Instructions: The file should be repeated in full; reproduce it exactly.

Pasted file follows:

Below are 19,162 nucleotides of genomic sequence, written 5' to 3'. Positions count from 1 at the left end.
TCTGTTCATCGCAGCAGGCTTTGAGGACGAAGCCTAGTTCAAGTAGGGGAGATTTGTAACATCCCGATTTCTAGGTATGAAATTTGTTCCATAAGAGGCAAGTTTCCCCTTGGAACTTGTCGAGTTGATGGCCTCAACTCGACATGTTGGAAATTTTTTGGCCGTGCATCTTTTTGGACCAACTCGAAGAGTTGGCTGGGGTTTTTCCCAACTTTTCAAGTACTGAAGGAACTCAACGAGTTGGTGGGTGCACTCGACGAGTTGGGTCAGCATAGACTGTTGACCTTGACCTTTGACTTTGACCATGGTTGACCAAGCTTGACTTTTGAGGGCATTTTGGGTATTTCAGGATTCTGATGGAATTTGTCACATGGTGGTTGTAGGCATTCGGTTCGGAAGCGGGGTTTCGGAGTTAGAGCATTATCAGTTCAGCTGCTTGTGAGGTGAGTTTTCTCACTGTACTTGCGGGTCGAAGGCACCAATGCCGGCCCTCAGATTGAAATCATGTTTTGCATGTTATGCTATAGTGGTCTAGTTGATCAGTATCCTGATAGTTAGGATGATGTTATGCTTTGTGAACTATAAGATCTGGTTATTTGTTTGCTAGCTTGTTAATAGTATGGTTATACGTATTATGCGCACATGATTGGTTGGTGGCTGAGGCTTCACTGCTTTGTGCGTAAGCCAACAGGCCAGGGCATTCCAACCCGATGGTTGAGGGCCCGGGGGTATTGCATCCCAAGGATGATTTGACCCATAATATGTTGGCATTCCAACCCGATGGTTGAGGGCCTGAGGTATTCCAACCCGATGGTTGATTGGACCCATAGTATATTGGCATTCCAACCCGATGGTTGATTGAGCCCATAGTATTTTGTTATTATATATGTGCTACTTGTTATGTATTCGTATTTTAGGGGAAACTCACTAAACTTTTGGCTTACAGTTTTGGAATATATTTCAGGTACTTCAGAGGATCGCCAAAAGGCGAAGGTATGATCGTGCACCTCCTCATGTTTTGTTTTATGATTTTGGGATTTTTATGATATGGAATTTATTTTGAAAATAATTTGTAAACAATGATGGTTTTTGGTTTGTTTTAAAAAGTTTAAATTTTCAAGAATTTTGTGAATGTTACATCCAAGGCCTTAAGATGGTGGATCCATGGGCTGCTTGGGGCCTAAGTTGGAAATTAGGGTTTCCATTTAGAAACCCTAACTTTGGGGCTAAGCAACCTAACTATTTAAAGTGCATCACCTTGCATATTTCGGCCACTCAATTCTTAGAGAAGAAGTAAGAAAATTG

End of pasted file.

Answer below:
Below are 19,162 nucleotides of genomic sequence, written 5' to 3'. Positions count from 1 at the left end.
TCTGTTCATCGCAGCAGGCTTTGAGGACGAAGCCTAGTTCAAGTAGGGGAGATTTGTAACATCCCGATTTCTAGGTATGAAATTTGTTCCATAAGAGGCAAGTTTCCCCTTGGAACTTGTCGAGTTGATGGCCTCAACTCGACATGTTGGAAATTTTTTGGCCGTGCATCTTTTTGGACCAACTCGAAGAGTTGGCTGGGGTTTTTCCCAACTTTTCAAGTACTGAAGGAACTCAACGAGTTGGTGGGTGCACTCGACGAGTTGGGTCAGCATAGACTGTTGACCTTGACCTTTGACTTTGACCATGGTTGACCAAGCTTGACTTTTGAGGGCATTTTGGGTATTTCAGGATTCTGATGGAATTTGTCACATGGTGGTTGTAGGCATTCGGTTCGGAAGCGGGGTTTCGGAGTTAGAGCATTATCAGTTCAGCTGCTTGTGAGGTGAGTTTTCTCACTGTACTTGCGGGTCGAAGGCACCAATGCCGGCCCTCAGATTGAAATCATGTTTTGCATGTTATGCTATAGTGGTCTAGTTGATCAGTATCCTGATAGTTAGGATGATGTTATGCTTTGTGAACTATAAGATCTGGTTATTTGTTTGCTAGCTTGTTAATAGTATGGTTATACGTATTATGCGCACATGATTGGTTGGTGGCTGAGGCTTCACTGCTTTGTGCGTAAGCCAACAGGCCAGGGCATTCCAACCCGATGGTTGAGGGCCCGGGGGTATTGCATCCCAAGGATGATTTGACCCATAATATGTTGGCATTCCAACCCGATGGTTGAGGGCCTGAGGTATTCCAACCCGATGGTTGATTGGACCCATAGTATATTGGCATTCCAACCCGATGGTTGATTGAGCCCATAGTATTTTGTTATTATATATGTGCTACTTGTTATGTATTCGTATTTTAGGGGAAACTCACTAAACTTTTGGCTTACAGTTTTGGAATATATTTCAGGTACTTCAGAGGATCGCCAAAAGGCGAAGGTATGATCGTGCACCTCCTCATGTTTTGTTTTATGATTTTGGGATTTTTATGATATGGAATTTATTTTGAAAATAATTTGTAAACAATGATGGTTTTTGGTTTGTTTTAAAAAGTTTAAATTTTCAAGAATTTTGTGAATGTTACATCCAAGGCCTTAAGATGGTGGATCCATGGGCTGCTTGGGGCCTAAGTTGGAAATTAGGGTTTCCATTTAGAAACCCTAACTTTGGGGCTAAGCAACCTAACTATTTAAAGTGCATCACCTTGCATATTTCGGCCACTCAATTCTTAGAGAAGAAGTAAGAAAATTG